This is pure nonsense. The founding fathers did not have to “foresee” the fact that smaller states would be disproportionately represented in the Senate at the expense of the larger states. That was the very issue they debated when they hammered out the Connecticut Compromise. You are just making crap up Ed.

  16. 16
    Barry Arrington says:

    Ed

    If the more populous states want more representation in the senate, is there anything stopping them from dividing into multiple separate territories and then each applying for statehood?

    They could not do it unilaterally. Any such proposal would have to be approved by Congress, but if Congress approved it, it could happen. There is precedent for making two states where there was only one (West Virginia was carved out of Virginia); though the Civil War context of that even makes it problematic as a precedent. But, yes, in theory any state can get carved up if it consents and Congress approves.

  17. 17
    mike1962 says:

    Orts is apparently unaware that the founders did not set up a “democracy.” Powers were to be spread around, and simple democracy was the farthest desire in their minds. They set up a structure of a federation of highly sovereign states. Not only was power invested in The People, but also invested in the independent state legislative bodies. The original arrangement was that the two federal senators from each state was elected by the state legislators. This was changed to a popular vote within each state, and whatever you think about that, the point is, states were intended to have a very high degree of sovereignty, with equal footing as states within the federal senate with two per states manifesting this intent.

    People like Ort apparently have no respect for the philosophy that the founders in their wisdom sought to implement. People like him hate state sovereignty created by the Constitution. He wants Indiana and North Dakota to be re-made in the image of California. Our current framework is a foil to that socialist goal. He can go pound sand. It’s a pipe dream for him anyway, since enough of the less populous states aren’t about to give up the expression of sovereignty afforded by having two federal senators and the Electoral College member count (which flows from the same intent of state sovereignty .)

    Ours is a federation of sovereign states.

  18. 18
    ET says:

    Ed,
    Your lack of self-awareness is amusing. Thank you.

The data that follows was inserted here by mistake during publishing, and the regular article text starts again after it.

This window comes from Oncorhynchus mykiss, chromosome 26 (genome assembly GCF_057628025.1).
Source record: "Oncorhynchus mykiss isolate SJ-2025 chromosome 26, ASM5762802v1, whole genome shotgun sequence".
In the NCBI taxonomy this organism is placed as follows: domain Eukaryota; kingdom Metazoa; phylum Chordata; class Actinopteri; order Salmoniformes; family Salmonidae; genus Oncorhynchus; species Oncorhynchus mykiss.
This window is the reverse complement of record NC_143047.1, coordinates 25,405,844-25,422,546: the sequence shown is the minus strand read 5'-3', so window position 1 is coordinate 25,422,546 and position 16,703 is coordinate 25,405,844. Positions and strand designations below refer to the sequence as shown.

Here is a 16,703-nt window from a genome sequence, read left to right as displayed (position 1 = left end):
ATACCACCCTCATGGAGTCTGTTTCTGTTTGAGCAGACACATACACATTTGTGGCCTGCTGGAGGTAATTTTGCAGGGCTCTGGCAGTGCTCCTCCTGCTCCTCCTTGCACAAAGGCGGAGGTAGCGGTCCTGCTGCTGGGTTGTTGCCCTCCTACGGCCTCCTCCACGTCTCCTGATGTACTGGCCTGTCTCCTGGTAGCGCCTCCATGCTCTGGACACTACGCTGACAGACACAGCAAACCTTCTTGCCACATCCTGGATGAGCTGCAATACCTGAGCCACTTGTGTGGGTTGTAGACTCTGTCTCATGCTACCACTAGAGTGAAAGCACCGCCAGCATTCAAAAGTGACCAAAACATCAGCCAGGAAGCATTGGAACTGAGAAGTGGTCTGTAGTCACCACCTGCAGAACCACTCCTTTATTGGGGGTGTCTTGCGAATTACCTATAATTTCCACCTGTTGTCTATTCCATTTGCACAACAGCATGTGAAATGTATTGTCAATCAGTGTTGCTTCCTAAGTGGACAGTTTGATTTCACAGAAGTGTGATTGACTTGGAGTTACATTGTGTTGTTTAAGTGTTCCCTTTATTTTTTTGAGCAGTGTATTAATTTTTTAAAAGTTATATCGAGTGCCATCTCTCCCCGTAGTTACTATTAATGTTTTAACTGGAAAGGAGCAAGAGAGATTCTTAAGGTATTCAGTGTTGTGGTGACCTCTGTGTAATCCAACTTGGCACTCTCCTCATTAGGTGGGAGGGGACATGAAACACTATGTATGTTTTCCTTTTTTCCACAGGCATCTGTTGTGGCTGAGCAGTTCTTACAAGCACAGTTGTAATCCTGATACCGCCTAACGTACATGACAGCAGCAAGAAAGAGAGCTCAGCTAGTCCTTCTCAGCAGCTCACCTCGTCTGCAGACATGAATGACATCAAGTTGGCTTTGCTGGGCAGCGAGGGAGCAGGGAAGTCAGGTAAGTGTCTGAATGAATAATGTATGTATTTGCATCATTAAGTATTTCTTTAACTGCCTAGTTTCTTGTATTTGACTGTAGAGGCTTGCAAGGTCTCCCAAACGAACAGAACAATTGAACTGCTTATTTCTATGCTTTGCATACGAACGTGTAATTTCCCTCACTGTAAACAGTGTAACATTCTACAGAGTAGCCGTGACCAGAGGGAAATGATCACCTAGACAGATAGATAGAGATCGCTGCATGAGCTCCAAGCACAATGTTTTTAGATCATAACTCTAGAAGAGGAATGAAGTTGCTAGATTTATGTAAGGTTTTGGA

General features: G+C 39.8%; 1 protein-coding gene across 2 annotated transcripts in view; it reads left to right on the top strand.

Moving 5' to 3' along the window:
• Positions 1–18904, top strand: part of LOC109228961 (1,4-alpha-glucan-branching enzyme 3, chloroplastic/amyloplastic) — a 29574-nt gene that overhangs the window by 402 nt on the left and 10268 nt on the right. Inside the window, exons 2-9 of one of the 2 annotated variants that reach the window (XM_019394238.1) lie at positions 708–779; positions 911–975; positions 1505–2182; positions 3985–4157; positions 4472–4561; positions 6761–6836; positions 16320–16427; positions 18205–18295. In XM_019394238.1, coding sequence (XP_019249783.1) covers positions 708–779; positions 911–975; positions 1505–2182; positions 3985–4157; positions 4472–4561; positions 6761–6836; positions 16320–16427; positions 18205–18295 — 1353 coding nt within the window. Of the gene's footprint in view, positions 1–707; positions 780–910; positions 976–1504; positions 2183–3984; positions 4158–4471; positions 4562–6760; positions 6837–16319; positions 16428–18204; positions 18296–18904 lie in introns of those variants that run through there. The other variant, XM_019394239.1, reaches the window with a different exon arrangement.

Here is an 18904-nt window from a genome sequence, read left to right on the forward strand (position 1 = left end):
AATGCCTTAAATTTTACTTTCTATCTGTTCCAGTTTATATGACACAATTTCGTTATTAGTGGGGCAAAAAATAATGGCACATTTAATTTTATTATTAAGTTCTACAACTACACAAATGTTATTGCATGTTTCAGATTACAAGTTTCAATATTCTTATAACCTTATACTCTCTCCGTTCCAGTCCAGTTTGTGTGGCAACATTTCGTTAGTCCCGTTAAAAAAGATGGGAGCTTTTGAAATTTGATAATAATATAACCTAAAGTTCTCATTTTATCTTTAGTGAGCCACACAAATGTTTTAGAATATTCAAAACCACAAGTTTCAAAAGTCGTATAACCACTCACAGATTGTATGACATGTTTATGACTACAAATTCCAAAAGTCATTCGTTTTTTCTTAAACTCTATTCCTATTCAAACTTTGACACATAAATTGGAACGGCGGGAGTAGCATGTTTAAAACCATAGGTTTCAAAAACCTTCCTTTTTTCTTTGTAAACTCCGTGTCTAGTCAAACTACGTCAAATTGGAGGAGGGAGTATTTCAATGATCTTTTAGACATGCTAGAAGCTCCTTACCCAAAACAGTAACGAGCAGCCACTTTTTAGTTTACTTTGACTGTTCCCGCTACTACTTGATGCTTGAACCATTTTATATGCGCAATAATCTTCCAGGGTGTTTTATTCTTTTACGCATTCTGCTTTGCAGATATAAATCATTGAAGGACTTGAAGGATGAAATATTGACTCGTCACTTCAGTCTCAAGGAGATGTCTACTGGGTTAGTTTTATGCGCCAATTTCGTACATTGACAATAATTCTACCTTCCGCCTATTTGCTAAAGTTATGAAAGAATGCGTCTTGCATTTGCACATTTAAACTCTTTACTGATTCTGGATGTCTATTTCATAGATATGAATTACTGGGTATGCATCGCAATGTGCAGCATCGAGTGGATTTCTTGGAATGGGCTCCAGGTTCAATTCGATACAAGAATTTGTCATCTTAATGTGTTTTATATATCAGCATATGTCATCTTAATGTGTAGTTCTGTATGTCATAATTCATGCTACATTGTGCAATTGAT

19. 19
    kairosfocus says:

    EG, I note that originally, Senators were in effect accredited ambassadors of the member states of the federation to the central, strengthened gov’t. (Recall, the occasion of the drafting was issues due to the inadequate central powers under the articles of confederation.) They thus represented pre-existing governmental entities — just as the Lords of England who derived from the barons who brought John at effective sword-point to Runnymede represented an existing interest, the Lords temporal and spiritual. In effect, there were the famous three estates, and the common person was given a house of representation, the Commons. When the press and associated widespread literacy and public education through media enabled a public with a somewhat informed opinion, we then heard of how the press formed the fourth estate (which by extension includes the lawyers and the professorate as they manifestly dominate opinion formation among the elites). Moreover, the US Framers were haunted by the then commonly understood history of the failure of democracy at Athens and of the Roman Republic at the hands of ruinously selfishly ambitious politicians. (Have we forgotten that Cicero cheered on the killing of Julius Caesar, as the effective answer to tyranny? Only, to lose his own head as the situation spiralled into general civil wars?) They were also influenced by the developments since the 1500’s in the British Isles, by the Dutch and by other exemplars such as the Treat[ies] of Westphalia etc. They sought to build on a hard bought base of experience paid for in blood. Too many today cynically discredit those lessons and imagine they have the wisdom to ignore history and compromises then erect novelties to their wishes. Actually, in the first instance, they seek to manipulate and polarise factions and interests they influence, the better to advance their own policy and cultural agendas (often through manipulating the subverted arm of government, the Courts). Namely, divide and rule. KF

  20. 20
    OldArmy94 says:

    Professor Ort’s comments are indicative of a much deeper problem, namely, the rejection of absolutes. When you deny there is a Lawgiver, you also deny the possibility of absolutes. Thus, concepts such as “law”, “liberty”, and “justice” lose their meaning altogether, and the only–ONLY–alternative remaining is tyranny by those who have absolute power.

  21. 21
    Barry Arrington says:

    Kairosfocus is our resident polymath here at UD. The depth and breadth of his erudition never ceases to amaze.

  22. 22
    Barry Arrington says:

    OldArmy94

    Professor Ort’s comments are indicative of a much deeper problem, namely, the rejection of absolutes.

    Indeed, OA. You put your finger on the point of the OP and why addressing his antics is not “off topic” here at UD. Materialism serves as the philosophical foundation for progressive authoritarianism and lawlessness such as that on display in Orts’ article.

  23. 23
    mike1962 says:

    Kairosfocus

    +1000

  24. 24
    kairosfocus says: